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Dooley takes offense at Stenger comments; demands apology

This article first appeared in the St. Louis Beacon, Dec. 2, 2011 - St. Louis County Executive Charlie Dooley has upped the ante in his accelerating feud with County Council Chairman Steve Stenger, a fellow Democrat at odds with Dooley over proposed park closings.

Several days after their testy exchange at a budgetary meeting, Dooley issued a release Thursday demanding that Stenger apologize for publicly making a perceived insult about the chief executive's educational background.

Dooley was reacting to Stenger's comments earlier Thursday on KMOX's Mark Reardon Show. Stenger, a lawyer, noted that he had been a certified public accountant for nearly 18 years and worked as a state and local tax specialist.

Reardon then asked, "What's Charlie Dooley's background specific to the budget?"

"I don't think there's an educational background," Stenger said. "I think Charlie graduated from high school. I don't think he has any specialized training in accounting or anything like that." [Click here to hear the rest of Reardon's interview with Stenger.]

Dooley then put out a statement calling Stenger's comments "insulting and insensitive." He added "in trying to insult me, Mr. Stenger demeaned and insulted the people of St. Louis County -- many of whom do not have a college degree.

"I am confident and secure in my own ability. I have been elected county-wide three times," Dooley said in a statement. "I have nine years experience preparing and implementing balanced budgets. St. Louis County has a Triple A credit rating -- the best you can possibly have. My outrage is not for me -- it is for the thousands of decent, hard working men and women without a college education who make valuable contributions and lead this community and this country every day.

"What Mr. Stenger also fails to recognize is he has insulted a whole group of individuals who, without a college degree, worked and scraped and saved to put their children through school -- and they didn't do it so those children could then turn around and insult the very people who made their success possible," Dooley added. "Mr. Stenger owes the people of St. Louis County an apology."

Stenger -- who is up for re-election next year -- is considered a possible rival to Dooley's re-election effort in 2014.

In an interview late Thursday, Stenger he was surprised by Dooley's reaction and contended that he was attempting to "make a distraction."

Stenger, who said Dooley's educational background has "never entered into my calculus," said his own parents were high school graduates.

Stenger added that Dooley was initially attacking him by suggesting his position on the council didn't give him budgetary expertise, even though he has experience as a CPA. Stenger was alluded to Dooley's comment at Tuesdasy's budget hearing when Dooley said "being the chairman of the county council does not give you the knowledge of the county budget in any one year."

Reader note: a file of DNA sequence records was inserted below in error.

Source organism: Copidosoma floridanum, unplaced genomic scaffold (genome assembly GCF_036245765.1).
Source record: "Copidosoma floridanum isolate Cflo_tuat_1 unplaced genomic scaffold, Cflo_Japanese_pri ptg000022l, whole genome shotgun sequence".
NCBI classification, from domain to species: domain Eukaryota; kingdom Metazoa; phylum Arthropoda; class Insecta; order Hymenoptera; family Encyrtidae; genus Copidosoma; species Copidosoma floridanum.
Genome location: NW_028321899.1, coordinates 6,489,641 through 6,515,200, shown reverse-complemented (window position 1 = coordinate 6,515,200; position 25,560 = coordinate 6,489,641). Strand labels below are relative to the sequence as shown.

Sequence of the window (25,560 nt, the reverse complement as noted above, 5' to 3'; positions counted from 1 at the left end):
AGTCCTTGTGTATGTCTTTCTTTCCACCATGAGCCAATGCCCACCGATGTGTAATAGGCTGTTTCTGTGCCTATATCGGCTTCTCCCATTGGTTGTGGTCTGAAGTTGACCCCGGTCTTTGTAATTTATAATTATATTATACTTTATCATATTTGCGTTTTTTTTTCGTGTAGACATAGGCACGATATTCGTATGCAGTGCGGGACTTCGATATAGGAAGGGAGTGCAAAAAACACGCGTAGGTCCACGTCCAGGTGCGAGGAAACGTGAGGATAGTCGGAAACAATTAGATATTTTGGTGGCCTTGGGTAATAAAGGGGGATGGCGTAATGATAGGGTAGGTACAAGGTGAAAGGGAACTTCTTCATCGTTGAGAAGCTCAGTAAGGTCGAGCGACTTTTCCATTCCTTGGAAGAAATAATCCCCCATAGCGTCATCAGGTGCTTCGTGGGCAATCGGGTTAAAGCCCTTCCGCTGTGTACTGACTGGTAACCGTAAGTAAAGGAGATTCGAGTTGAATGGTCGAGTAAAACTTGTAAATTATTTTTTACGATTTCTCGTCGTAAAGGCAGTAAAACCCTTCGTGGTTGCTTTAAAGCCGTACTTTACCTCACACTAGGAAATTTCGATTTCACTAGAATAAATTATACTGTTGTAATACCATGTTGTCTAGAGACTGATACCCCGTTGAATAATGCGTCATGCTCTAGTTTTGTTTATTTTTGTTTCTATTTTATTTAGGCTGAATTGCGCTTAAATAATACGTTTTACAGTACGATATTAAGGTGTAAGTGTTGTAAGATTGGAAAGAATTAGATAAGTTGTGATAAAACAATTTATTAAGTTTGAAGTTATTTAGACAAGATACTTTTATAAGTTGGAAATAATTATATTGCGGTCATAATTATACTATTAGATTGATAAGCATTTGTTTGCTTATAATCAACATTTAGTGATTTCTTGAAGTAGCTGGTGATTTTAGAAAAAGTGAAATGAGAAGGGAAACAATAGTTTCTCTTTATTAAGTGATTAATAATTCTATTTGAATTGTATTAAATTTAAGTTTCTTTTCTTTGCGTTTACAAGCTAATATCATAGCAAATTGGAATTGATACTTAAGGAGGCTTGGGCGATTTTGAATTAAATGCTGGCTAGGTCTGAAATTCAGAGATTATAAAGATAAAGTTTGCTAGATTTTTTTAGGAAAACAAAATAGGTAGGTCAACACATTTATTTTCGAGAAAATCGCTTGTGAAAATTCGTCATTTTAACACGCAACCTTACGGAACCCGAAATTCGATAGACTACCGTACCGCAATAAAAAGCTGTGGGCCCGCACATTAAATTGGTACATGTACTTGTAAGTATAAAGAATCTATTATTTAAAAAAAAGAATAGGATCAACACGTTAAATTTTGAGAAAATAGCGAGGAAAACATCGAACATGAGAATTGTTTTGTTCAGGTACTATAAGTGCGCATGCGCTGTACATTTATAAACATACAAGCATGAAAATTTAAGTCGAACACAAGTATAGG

Said Stenger: "My education, I've always believed, doesn't make me better than anyone or anything. But if we were talking about a medical issue and we had a physician, we'd say 'oh, well the physician would know this.' "

"It just so happens I've been a CPA for 18 years since 1993," Stenger continued. "I have worked on extremely large budgets. I was a state and local tax specialist over at Ernst and Young. I had some very large clients that I dealt with on very large issues with budgets that are frankly bigger than the county. So I do have experience in dealing with this matters. And it doesn't make me better than anyone. But I think it gives me some insight into the issues that we face."

Stenger said that Dooley actually is "angry" that his budget is not going to be approved.

As of now, at least six council members -- Democrats and Republicans -- indicated they would not vote for Dooley's budget. The lone holdout is Councilwoman Kathleen Burkett, an Overland Democrat who had a terse exchange of her own Tuesday with Stenger.

"I think he's very angry about that," Stenger said. "Frankly, I think he's a bit frightened at this point. And I think he is grasping at straws in an attempt to divert attention from these facts. ... He's sort of attacking me here."

"But I still feel bad for him. I mean, I really truly do. My emotions - and you asked me how I feel about it - I feel bad for him, because this is not the issue. The issue is what are we going to do to stop these parks from being closed? I've been adamant and vocal in my opposition, and he's making it personal." Stenger added "I don't think what I did warrants an apology because I didn't do anything."

Asked about what's next for the budget process after the past week's events, Stenger noted that "the budget will not be passed, we will then go month-to-month with one-twelfth of the budget from last year."

Stenger was referring to wording in the St. Louis County charter that will mean spending will continue at the same rate as under the current 2011 budget, on a month-to-month basis, until the county adopts a new budget.

"That does not include cuts to the parks," Stenger said. "Frankly, I think that may just be the best thing that could happen. We'll able to take a wait-and-see approach. We're cautiously optimistic as to the future. And we think that's going to be just fine going forward."

In addition to his outspokenness on the parks issue, Stenger criticized Dooley for a earlier proposal to raise property taxes to pay for employee raises. A majority of the council opposed that idea as well.

Jason Rosenbaum, a freelance journalist in St. Louis, covers state government and politics.

Jason is the politics correspondent for St. Louis Public Radio.

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